Apparently, I don’t spend ENOUGH time on the internet, because I’m adding a new feature to TNS: Cheap Ass Monday. My grocery bills have, uh, been nudging ever so slightly upward for the past few months; I have no idea why that might be. No matter the reason, I need to figure out a way to offset some of the more obscene Smackdown costs, and I know lots of us are looking for quick, less expensive meals so we can save our money for blowout trips to the French Laundry. Or, you know, to pay the mortgage or utility bill (thanks a lot, heat wave).
So Monday will no longer merely be “Monday” but “Cheap Ass Monday,” where we endeavor to make a tasty dinner for two gluttonous adults for $5 or less. Play along at home! The rules are:
- You (me) have to actually MAKE dinner out of actual whole, fresh ingredients. The Wendy’s 99-cent menu does not a Cheap Ass Monday make. I mean, technically it does, but that’s not gonna fly around here.
- Normal pantry items that right-thinking people should have in their homes (salt, sugar, olive oil, etc) do not count toward the $5 limit.
- I am the arbiter of what constitutes a “normal pantry item” and reserve the right to stretch the definition thereof in order to meet my self-imposed dollar limit.
- Some Mondays may be skipped without prior notice if I am feeling lazy.
Cheap Ass Monday kicks off with a refreshing, raw cucumber and peanut salad. Not only is it too hot in New York to even think about entertaining the idea of considering turning on the oven, it is also too hot for humans to effectively digest complex foods. Also, the knobs on the stove may well be too hot from the ambient temperature to touch; I can’t say for sure because I didn’t want to chance it.
All cow fat, all the time.
Let everyone’s collective panties be unbunched: tofu doesn’t live here any more.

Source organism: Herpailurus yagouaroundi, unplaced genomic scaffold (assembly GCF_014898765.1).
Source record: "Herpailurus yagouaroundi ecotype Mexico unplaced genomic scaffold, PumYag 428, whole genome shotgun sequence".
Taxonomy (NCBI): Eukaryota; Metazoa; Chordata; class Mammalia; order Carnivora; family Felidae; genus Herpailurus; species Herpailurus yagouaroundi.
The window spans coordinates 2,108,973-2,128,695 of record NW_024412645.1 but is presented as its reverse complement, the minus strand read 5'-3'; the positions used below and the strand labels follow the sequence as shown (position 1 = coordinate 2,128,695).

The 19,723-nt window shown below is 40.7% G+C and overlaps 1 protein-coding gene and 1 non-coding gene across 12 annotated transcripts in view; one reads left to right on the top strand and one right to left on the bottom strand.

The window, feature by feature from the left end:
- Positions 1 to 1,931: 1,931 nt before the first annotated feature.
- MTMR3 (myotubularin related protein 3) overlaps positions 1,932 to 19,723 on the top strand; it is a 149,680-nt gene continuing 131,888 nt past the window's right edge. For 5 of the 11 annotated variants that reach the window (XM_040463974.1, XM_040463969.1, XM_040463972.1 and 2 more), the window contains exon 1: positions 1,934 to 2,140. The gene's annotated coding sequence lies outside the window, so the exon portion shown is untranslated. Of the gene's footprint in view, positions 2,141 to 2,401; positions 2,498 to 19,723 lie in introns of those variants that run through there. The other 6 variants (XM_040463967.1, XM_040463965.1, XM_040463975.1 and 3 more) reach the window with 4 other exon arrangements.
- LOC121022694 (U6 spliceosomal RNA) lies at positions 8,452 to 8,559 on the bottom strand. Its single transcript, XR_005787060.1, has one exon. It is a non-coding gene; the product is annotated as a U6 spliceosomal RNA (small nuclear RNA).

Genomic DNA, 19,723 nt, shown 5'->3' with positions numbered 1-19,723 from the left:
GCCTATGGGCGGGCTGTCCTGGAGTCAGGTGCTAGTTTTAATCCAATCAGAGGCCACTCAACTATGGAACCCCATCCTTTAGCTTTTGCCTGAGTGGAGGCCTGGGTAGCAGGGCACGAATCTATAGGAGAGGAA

I’m not giving up on integrating more vegetarian or vegan meals into my repertoire, but I am giving up on frankenfoods like tofu. It’s still not in the same category as truly unearthly “foods” like quorn, but my kitchen doesn’t need it. Healthy vegetarian foods are easily assembled using whole, fresh ingredients.
That’s not what this is about, though. Well, at least the “healthy” part: this is real deal mac and cheese, the kind made with a classic butter-and-flour roux, milk that has been expelled from a real live cow and not extruded from a bean of some kind, and a shit-ton of cheese. And it feels GOOD, SO GOOD, right up to and including the moment that the final particle of arterial plaque settles in your carotid artery, stopping all bloodflow to the brain.
Another mistake, or a deliberate refusal to learn?
I’ve been wanting to start cooking more vegetarian meals; we’re definitely a little meat heavy*, which is both pricey and not super great for us. I’ve got the Moosewood book and Patricia Wells’ Vegetable Harvest, the most butter-and-cream heavy veggie cookbook I’ve ever seen, and I recently picked up a copy of Veganomicon. It’s a vegan cookbook, and I freely admit that while I had read good things about it, I bought it mainly for the title. Because who doesn’t love Evil Dead II? “Give me some sugar, baby.”
I thought I’d use the book this week because I knew I’d be eating a giant hunk of filet mignon at a gala event Wednesday night. Also because I have not learned my lesson about tofu (although as with the mac and cheese, it was not the tofu that doomed this dish (not that the tofu helped)). So: vegan moussaka.
If you don’t want to read about vegan moussaka, I’ll sum it up for you using Brian’s description of the meal: “Tofu? Tofucked.” And I promise animal fats up the wazoo next week.